The debt in claim 1 became fixed in its terms once the reconciliation was done by Dr. van Niekerk. The debt referred to by the defendant has its own terms and conditions. It arose in different circumstances and relates to the sale and export of different animals to an entirely different entity. Moreover, if the defendant’s contention that the transactions were to be handled together, is correct there remains no explanation why he agreed to the reconciliation done by Dr. van Niekerk.
 The transaction mentioned by the defendant is not in relation to a debt owed by him, but rather a debt owed to him. The Act, simply not does not apply to those facts. It was suggested that all the different transactions between the parties, were to be reconciled with one another in order to determine the ultimate liability, if any of the defendant. There was no agreement to that effect. The evidence of the defendant shows that the parties differed as to whether such an approach should be adopted.
 I am in any event not persuaded that the evidence of the defendant makes out a case for the existence of special circumstances, ever if I were to accept that there had to be a reconciliation of all the transactions. The term “special circumstances relating to the debt” is not defined in the Act. Counsel for the parties did not refer me to any authority in that regard. Mr Barnard for the defendant suggested that it is all about fairness. I do not agree. If the legislature had “fairness” in mind, it would have said so.
 The term “substantial and compelling circumstances” is one more associated with criminal law. There exist various enactments requiring a court to impose a prescribed minimum sentence unless there are substantial and compelling circumstances which warrant a lesser sentence (State v J.B; SA 18/2013). The correct approach appears to be that all the facts must be taken into consideration and that each case will be considered on its own facts. There need not be circumstances which can be termed “extraordinary”.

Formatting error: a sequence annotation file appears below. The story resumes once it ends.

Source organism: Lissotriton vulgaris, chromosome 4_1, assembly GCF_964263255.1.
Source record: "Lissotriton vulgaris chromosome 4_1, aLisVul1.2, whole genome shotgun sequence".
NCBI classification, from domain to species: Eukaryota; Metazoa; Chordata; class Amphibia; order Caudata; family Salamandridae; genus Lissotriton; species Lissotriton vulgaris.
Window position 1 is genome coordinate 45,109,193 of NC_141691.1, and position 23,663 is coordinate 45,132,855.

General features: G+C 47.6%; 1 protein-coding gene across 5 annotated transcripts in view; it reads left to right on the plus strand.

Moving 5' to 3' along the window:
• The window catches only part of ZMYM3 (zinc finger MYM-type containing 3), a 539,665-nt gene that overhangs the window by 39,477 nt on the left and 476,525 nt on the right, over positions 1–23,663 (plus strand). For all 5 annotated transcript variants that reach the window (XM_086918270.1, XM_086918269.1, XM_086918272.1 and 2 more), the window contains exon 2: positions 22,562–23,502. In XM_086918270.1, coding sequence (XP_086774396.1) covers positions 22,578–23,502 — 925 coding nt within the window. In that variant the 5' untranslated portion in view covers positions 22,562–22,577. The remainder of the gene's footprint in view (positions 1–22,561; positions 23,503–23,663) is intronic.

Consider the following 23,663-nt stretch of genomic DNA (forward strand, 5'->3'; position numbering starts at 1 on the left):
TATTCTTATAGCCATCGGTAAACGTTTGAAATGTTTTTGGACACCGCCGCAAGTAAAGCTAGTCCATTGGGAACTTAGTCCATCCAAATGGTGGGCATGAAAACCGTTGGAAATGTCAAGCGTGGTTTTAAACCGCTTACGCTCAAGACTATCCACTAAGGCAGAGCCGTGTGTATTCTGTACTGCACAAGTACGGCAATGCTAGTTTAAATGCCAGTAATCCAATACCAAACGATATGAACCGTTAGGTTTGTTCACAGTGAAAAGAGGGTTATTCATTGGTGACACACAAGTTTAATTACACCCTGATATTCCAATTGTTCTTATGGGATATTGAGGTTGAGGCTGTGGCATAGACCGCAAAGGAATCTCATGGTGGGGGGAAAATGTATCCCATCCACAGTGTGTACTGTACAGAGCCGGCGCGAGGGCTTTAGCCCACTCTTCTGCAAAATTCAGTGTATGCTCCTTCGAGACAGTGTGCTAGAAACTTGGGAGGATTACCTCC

The thrust of the defendant’s evidence is that the amount owed to him was paid into a bank account in Botswana and thereafter transferred to another account in Germany and that he was not aware or made aware of these transactions. He seems to suggest that he should have been notified of the fact that the payment had been made. The bank accounts are that of the defendant and one would ordinarily expect that the holder of the account would know about deposits into the account from time to time. The defendant on his version was passive and made no effort to establish what was happening to the bank accounts held by him. If that is indeed the case, he only has himself to blame if a deposit was made into the account and he did not notice it. I also find it improbable that the banker in Botswana, Mr Louis Beukes, would transfer the amount to Germany without a mandate from the defendant as he was the holder of the account at that bank.
 I find that even in relation to the debt no special circumstances exist.
 I turn to the issue of costs. The award of costs is in the discretion of the trial court. In this case the plaintiff was successful with regard to claim 1. The plaintiff withdrew claim 2 at the commencement of the trial. I consider that the appropriate order would be that the defendant will bear the costs of claim 1 and the plaintiff the costs relating to claim 2.
 I make the following orders:
a) The defendant is ordered to pay interest on the capital sums claimed in claim 1 at the rate of 20% percent per annum a temporae mora.
b) The defendant must pay the cost relating to claim 1 including the costs of one instructing and two instructed counsel.
c) The plaintiff must pay the cost relating to claim 2 including the costs of one instructing and one instructed counsel.
PLAINTIFF: Phillip Barnard
Instructed by Du Pisani Legal Practitioners
DEFENDANT: Theo Barnard
Instructed by Berens & Pfeiffer